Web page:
The presiding officer, the Speaker of the House enforces the rules of the House, and may warn members who deviate from them. The Speaker uses a gavel to maintain order. In one of its first resolutions, the U. House of Representatives established the Office of the Sergeant at Arms. It is also used during the inaugural ceremonies for all Presidents of the United States. For daily sessions of the House, the sergeant at Arms carries the mace in front of the Speaker in procession to the rostrum. It is placed on a green marble pedestal to the Speaker's right.
When the House is in committee, the mace is moved to a pedestal next to the desk of the Sergeant at Arms. The Constitution provides that a majority of the House constitutes a quorum to do business. House rules prevent a member from making a point of order that a quorum is not present unless a question is being voted on. The presiding officer does not accept a point of order of no quorum during general debate, or when a question is not before the House.
During debates, a member may speak only if called upon by the presiding officer. The presiding officer decides which members to recognize, and can therefore control the course of debate.
Speaker" or "Madam Speaker". Only the presiding officer may be directly addressed in speeches; other members must be referred to in the third person. In most cases, members do not refer to each other only by name, but also by state, using forms such as "the gentleman from Virginia", "the distinguished gentlewoman from California", or "my distinguished friend from Alabama".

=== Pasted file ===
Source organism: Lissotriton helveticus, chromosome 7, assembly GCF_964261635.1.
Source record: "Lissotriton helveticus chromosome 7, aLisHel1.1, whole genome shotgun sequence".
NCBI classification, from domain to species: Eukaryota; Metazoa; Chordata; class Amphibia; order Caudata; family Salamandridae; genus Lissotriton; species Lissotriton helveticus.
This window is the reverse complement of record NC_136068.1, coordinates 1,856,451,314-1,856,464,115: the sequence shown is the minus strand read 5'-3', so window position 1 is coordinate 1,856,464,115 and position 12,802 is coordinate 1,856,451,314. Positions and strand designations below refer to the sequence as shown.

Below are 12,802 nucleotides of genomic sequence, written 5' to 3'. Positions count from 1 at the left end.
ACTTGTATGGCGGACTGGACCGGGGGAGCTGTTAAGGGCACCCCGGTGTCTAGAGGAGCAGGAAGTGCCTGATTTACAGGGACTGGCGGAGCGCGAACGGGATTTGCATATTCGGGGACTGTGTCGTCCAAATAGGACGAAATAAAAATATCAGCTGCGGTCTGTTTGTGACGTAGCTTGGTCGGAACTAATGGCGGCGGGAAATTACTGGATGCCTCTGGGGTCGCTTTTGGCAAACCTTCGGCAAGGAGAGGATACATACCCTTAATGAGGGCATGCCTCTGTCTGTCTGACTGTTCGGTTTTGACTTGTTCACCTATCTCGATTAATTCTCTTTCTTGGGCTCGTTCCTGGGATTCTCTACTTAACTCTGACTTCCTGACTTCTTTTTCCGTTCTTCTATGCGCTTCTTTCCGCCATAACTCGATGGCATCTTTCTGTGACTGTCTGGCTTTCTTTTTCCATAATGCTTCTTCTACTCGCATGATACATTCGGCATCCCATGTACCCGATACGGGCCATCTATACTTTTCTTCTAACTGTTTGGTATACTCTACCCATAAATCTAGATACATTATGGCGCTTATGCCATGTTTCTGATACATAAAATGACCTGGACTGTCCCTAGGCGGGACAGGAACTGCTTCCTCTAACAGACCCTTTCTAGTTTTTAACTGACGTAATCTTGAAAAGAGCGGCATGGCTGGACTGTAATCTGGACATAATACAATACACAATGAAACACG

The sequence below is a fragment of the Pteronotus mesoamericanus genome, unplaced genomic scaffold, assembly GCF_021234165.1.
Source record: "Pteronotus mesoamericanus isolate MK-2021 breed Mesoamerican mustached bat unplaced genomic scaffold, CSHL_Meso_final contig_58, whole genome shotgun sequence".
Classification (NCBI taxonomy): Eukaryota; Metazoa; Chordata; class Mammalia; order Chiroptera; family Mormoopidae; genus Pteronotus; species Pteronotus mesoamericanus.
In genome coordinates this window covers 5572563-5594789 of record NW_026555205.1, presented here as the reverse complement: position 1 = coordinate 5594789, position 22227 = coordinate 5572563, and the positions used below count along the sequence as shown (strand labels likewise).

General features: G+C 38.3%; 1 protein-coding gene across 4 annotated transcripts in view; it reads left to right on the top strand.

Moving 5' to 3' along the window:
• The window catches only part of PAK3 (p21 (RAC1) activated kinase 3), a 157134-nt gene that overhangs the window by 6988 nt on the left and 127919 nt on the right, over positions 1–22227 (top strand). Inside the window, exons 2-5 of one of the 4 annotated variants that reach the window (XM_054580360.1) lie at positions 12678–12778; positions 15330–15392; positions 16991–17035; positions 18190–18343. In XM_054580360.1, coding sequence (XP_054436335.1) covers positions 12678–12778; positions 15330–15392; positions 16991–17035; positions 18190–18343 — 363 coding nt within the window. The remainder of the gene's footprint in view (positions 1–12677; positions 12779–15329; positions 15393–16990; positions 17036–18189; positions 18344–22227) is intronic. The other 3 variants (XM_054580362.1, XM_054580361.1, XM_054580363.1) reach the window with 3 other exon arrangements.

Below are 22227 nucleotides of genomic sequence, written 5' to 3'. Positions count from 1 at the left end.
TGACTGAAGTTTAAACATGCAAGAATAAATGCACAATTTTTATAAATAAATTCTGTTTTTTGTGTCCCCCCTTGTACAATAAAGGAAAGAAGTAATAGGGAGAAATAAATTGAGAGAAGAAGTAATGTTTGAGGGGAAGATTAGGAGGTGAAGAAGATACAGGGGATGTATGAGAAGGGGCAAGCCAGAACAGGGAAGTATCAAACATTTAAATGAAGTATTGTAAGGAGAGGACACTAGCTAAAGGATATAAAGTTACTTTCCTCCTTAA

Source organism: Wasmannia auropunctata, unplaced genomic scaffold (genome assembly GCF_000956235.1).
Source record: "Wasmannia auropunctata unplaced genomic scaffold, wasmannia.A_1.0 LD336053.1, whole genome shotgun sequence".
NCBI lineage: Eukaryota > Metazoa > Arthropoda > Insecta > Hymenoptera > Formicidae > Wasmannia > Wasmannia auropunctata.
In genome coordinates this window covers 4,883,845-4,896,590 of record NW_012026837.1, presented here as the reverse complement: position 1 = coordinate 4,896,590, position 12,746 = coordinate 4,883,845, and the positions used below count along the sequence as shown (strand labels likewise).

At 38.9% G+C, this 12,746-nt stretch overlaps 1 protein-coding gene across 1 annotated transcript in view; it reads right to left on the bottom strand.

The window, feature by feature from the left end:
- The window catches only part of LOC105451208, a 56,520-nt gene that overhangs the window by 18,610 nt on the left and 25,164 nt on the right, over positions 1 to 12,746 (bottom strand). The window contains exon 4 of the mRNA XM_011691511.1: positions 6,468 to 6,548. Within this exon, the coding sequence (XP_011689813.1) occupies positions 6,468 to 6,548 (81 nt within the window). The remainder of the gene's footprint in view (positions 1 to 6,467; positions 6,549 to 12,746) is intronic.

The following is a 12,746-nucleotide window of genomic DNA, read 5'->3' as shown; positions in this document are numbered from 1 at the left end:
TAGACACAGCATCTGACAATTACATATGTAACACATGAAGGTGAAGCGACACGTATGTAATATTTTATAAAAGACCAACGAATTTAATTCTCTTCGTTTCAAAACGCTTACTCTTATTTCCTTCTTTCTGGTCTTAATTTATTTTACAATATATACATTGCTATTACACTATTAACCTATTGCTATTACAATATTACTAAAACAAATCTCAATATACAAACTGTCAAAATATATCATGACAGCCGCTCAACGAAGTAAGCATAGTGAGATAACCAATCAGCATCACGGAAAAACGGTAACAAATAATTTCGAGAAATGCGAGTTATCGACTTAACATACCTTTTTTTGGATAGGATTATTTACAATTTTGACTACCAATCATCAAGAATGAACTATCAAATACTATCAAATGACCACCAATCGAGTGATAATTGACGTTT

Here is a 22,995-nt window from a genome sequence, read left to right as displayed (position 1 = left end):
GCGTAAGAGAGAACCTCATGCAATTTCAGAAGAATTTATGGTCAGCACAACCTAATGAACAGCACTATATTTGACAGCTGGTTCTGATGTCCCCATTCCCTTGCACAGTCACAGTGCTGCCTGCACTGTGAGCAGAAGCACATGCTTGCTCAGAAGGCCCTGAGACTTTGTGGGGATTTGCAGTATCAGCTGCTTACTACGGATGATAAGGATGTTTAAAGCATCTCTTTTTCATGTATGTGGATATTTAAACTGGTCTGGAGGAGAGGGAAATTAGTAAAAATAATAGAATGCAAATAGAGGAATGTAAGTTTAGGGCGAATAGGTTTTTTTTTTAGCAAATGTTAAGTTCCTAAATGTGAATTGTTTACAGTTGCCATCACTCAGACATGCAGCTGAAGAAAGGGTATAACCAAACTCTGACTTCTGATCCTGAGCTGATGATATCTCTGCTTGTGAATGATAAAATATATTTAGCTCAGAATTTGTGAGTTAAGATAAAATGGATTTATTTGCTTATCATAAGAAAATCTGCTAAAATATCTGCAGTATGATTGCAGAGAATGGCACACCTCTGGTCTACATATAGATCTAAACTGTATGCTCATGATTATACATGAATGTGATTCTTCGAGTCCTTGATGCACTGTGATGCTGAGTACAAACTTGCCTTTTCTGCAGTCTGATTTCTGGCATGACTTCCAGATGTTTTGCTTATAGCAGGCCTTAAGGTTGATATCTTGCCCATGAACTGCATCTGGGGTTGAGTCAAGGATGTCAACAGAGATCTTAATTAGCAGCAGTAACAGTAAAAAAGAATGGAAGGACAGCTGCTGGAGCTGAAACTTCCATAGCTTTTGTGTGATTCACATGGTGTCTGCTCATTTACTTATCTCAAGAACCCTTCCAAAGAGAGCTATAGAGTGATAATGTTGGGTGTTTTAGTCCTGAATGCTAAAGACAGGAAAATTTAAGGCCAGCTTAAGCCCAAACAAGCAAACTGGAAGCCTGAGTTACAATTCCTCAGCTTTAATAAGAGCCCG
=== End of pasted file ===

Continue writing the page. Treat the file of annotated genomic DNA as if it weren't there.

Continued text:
There are permanent seats on the House Floor and four tables, two on each side. These tables are occupied by members of the committee that have brought a bill to the floor for consideration and by the respective party leadership. Members address the House from microphones at any table or "the well," the area immediately in front of the rostrum.
Per the constitution, the House determines the rules according to which it passes legislation. The rules are in principle open to change with each new Congress, but in practice each new session amends a standing set of rules built up over the history of the body in an early resolution published for public inspection. For instance, the committee determines if amendments to the bill are permitted.
An "open rule" permits all germane amendments, but a "closed rule" restricts or even prohibits amendment. Debate on a bill is generally restricted to one hour, equally divided between the majority and minority parties. Each side is led during the debate by a "floor manager", who allocates debate time to members who wish to speak.